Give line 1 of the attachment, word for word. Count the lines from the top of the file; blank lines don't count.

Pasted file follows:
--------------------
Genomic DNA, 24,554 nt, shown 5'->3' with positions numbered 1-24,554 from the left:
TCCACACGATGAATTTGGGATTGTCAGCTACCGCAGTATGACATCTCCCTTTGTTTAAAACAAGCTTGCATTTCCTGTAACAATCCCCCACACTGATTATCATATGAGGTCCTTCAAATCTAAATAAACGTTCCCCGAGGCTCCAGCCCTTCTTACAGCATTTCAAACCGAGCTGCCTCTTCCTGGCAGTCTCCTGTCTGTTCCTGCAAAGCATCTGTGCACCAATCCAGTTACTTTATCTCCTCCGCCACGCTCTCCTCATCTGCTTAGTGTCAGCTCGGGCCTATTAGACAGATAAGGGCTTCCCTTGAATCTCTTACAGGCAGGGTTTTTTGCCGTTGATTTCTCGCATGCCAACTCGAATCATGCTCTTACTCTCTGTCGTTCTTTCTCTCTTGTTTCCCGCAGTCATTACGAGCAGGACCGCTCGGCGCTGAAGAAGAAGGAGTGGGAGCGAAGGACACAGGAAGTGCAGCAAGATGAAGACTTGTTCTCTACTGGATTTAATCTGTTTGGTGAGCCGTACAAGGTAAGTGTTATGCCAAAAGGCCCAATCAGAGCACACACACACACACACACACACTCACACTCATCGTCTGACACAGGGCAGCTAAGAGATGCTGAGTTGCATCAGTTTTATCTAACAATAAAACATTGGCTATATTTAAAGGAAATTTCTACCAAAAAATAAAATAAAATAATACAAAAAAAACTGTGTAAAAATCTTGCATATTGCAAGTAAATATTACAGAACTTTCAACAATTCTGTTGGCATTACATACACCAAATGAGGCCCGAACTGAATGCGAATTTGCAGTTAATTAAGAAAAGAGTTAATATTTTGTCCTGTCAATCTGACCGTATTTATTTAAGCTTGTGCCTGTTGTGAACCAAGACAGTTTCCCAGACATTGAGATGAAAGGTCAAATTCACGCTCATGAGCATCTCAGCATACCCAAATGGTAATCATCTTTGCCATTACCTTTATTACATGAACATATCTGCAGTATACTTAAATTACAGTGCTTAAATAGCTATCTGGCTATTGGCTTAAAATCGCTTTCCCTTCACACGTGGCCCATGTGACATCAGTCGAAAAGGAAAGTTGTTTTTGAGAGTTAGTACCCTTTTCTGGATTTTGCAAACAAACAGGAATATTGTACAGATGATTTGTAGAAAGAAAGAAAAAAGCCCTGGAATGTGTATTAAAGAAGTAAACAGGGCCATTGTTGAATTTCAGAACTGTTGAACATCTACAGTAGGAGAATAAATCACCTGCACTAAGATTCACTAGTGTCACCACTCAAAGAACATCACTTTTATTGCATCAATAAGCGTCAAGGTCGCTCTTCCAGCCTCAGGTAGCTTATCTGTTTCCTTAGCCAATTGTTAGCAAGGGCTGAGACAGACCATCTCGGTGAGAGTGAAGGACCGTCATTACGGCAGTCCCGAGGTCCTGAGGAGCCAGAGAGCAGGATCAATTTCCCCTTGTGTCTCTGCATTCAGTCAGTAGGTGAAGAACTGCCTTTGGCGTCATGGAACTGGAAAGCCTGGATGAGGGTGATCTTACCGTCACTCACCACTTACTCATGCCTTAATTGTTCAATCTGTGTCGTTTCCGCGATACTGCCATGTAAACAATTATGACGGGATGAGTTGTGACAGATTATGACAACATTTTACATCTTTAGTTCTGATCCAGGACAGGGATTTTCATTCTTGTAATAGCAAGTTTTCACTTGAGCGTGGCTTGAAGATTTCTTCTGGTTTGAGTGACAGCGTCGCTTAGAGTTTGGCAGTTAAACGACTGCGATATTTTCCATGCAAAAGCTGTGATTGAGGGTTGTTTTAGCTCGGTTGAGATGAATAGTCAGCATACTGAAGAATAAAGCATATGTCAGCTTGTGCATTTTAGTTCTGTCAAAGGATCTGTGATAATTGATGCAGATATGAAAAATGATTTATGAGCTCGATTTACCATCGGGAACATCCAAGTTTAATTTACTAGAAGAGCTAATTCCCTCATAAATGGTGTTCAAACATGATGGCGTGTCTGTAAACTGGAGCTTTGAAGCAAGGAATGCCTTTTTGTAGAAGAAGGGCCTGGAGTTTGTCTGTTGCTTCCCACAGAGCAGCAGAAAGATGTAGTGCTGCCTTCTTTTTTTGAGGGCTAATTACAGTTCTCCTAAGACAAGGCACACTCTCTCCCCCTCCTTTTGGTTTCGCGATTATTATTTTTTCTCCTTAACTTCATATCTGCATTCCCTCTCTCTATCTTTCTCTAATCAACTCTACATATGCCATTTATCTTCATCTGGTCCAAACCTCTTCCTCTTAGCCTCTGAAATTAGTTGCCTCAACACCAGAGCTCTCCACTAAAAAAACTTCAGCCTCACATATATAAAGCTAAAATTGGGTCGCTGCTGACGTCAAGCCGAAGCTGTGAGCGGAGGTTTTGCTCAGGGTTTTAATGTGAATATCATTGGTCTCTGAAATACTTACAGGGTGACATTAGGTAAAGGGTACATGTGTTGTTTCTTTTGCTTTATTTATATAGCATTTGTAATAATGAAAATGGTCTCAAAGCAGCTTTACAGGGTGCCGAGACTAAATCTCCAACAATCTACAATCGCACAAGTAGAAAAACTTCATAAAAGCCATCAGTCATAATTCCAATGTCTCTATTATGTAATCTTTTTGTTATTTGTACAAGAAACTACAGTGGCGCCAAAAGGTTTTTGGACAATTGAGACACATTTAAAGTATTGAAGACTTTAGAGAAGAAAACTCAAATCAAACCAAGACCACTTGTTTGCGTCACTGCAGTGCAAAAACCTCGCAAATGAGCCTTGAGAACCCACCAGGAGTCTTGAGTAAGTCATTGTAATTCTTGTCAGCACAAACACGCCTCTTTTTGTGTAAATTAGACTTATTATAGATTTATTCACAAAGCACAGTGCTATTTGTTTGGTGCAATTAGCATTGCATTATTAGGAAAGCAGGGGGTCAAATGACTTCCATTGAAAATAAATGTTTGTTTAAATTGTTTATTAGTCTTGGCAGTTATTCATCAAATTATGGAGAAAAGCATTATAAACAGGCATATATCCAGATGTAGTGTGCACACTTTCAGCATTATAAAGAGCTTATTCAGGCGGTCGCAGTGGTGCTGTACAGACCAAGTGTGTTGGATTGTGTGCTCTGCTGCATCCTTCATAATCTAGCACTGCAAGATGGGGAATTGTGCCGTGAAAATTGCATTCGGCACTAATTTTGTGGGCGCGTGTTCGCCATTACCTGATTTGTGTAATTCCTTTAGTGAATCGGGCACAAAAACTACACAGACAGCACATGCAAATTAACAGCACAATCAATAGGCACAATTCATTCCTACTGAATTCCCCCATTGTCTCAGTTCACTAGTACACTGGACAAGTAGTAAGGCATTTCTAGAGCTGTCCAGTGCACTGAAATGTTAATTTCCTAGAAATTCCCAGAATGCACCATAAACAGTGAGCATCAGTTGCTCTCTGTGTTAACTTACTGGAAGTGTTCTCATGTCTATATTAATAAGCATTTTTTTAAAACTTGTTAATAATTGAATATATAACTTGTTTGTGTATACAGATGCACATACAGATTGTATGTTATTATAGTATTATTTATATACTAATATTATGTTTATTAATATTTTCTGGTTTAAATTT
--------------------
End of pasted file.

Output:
Genomic DNA, 24,554 nt, shown 5'->3' with positions numbered 1-24,554 from the left: